November 1, 2016

Pay Back in Anger

On Hecheres Beltrán’s Billete de ira y vuelta (“Rage Trip Ticket”)[1]

The protagonist of this 2008 novel is Javier, a young gay man from the Canary Islands living in Madrid for the last ten years who accepts his mother’s invitation to visit hometown for some days. At first blush, you may think that it will be a lovely personal event for the sonny. Well. . .nothing further from the truth: Javier is actually scared about going back home. Why? Just keep reading—

When he flew to Madrid, Javier left behind a history of abuse by his classmates. In primary school, he had to suffer Rayco’s cruel mistreatment; in secondary education, it was Alejandro the source of all evil. (Things have been developed as expected for these two scummy bullies: at present Rayco is involved in an issue about minors used as drug dealers, and behind Alejandro’s dazzling façade—he got married for money—the perfect example of an inveterate cheater is hiding.)

In addition to this, Javier’s family was not particularly empathetic towards him. His siblings hardly paid attention to him; when they did, it was hell. Moreover, his father used to hit him and insult him, calling Javier fag all the time, and griping that his son did not act as a regular boy.

Since Javier’s memories are full of abuse situations, both physical and psychological, he currently undergoes hard consequences: Javier is claustrophobic (a pretty bad feeling when taking a plane, or even the subway; that is to say, when trying to pop out with total freedom); besides, he distrusts people, what prevents him from socializing naturally.

But not everything goes wrong for Javier. Dancing and swimming meant a new lease on his life in Madrid, and now Javier has become a good-looking man, far from the image of fatty campy nerd from his past.

For his surprise, revisiting the island helps Javier live three awesome meetings:
·       First, his joyful reunion with Muriel, a good-natured Argentinean woman settled in the Canaries who had (unsuccessfully) tried to become Javier’s close friend: for the record, she was the first person who took him into a gay bar;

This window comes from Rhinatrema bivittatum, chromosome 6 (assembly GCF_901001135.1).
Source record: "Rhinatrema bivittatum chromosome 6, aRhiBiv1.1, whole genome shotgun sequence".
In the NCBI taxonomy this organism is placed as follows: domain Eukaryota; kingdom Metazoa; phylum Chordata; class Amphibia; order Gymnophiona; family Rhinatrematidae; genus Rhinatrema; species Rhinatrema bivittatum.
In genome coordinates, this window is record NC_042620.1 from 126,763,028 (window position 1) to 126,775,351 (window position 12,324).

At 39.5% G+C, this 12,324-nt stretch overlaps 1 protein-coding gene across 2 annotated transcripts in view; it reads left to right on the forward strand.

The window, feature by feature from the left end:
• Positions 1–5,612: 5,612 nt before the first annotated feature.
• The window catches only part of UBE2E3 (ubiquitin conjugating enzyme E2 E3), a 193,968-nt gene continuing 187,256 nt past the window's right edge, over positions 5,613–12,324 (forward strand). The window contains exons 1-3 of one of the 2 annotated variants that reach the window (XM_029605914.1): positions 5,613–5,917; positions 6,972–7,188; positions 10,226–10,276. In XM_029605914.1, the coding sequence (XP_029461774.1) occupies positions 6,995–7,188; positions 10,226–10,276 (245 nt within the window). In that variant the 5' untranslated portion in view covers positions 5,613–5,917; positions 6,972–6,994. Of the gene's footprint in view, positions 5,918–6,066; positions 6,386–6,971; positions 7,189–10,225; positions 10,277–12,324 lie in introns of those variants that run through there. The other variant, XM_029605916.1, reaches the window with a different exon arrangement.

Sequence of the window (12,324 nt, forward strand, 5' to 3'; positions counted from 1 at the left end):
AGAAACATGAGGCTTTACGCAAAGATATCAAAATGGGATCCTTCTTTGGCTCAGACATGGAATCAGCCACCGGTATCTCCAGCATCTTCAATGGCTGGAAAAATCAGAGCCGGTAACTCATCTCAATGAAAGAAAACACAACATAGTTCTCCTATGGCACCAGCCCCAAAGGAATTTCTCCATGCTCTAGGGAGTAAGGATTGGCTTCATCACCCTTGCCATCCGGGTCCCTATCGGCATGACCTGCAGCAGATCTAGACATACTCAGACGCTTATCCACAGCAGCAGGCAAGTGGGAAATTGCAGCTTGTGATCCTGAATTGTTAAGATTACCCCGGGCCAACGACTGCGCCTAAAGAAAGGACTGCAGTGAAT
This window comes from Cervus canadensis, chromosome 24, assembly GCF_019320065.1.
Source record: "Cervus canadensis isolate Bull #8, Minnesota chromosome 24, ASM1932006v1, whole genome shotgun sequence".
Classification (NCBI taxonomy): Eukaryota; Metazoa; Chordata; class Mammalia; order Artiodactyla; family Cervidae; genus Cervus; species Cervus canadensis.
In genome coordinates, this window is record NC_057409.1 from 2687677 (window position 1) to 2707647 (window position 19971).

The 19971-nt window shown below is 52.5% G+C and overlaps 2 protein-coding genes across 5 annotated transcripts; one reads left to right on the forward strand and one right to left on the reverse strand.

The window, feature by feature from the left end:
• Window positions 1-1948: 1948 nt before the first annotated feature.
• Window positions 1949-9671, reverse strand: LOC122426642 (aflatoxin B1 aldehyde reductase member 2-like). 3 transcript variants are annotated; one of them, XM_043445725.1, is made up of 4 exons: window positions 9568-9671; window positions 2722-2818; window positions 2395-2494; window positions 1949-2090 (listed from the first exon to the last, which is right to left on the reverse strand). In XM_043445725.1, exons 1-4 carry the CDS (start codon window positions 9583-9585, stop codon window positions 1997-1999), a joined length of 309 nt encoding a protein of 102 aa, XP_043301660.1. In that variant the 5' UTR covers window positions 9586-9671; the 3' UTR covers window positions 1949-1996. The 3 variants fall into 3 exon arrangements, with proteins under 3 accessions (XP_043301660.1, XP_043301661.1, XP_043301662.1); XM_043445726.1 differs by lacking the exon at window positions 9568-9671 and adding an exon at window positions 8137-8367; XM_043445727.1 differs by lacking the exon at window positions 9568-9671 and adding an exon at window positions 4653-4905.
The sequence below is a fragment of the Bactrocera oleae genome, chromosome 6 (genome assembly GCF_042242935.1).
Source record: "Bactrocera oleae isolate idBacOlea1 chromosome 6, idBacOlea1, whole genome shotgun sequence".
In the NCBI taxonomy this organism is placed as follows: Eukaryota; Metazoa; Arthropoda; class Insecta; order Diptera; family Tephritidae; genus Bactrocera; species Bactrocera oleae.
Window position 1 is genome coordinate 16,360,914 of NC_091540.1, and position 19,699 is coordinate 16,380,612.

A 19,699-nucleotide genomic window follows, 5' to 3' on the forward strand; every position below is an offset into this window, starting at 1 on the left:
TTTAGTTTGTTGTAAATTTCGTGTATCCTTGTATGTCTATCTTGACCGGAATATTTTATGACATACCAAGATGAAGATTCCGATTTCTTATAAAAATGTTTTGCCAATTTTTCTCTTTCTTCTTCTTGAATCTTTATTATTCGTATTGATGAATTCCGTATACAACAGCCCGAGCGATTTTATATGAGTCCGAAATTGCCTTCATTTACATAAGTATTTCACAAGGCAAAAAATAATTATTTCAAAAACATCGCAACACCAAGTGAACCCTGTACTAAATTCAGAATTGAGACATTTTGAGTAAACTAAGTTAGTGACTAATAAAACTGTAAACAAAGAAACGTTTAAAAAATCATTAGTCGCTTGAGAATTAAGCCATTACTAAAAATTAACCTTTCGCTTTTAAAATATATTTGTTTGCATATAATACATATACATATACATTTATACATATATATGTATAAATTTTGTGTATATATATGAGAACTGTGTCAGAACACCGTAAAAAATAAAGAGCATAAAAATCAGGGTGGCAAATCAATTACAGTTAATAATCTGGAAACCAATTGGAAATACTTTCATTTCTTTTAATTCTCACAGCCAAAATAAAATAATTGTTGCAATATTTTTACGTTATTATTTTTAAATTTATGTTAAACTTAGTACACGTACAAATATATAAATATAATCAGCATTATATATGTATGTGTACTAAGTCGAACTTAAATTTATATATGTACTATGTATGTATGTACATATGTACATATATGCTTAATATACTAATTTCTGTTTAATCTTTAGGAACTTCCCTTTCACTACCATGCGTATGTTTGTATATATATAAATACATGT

·       Secondly, his brother Sebastián, now grown into a gay-friendly straight man under his girlfriend’s decisive influence (she has a gay brother herself);
·       And last but not least, Manuel, a former classmate who made Javier sing the blues in primary school, but now he has become a hot surfer mad about Javier the very moment that he takes a look on our visiting hero.

Nonetheless, evil boils over in the sizzling festive atmosphere on the black-sanded beaches of the Fortunate Isles, and so Javier himself will check out that homophobia is a tightly rooted concept in not only town residents’ minds, but also a few of his own relatives’—some things are painfully impossible to change.

Javier’s response to the sudden end of what might have supposed a beautiful love story turns into another pretty darker thing. Whether Javier acts fairly or not, justifiably or not—it is up to the reader’s view. I just want to say that I find hard to remember any other novel’s grim, sore, harrowing conclusion such as this.

This disconcerting narration by Hecheres Beltrán means an impressive depiction about the tragic effects of one of the most dangerous plagues of our time. Sadly, bullying is not new: there have been lots of LGBT people enduring abuse and humiliation (in school, at home, etc.) throughout history. Nobody should turn a blind eye on this social problem, and reading Beltráns book is an excellent means of consciousness-raising.

[1] The original Spanish title is a play on words: the author puns on the terms ira (“anger”) and ida (“departure”), altering the usual expression billete de ida y vuelta (“round-trip ticket”) for just one consonant. Thus, we could not find any other translation better than the one proposed.

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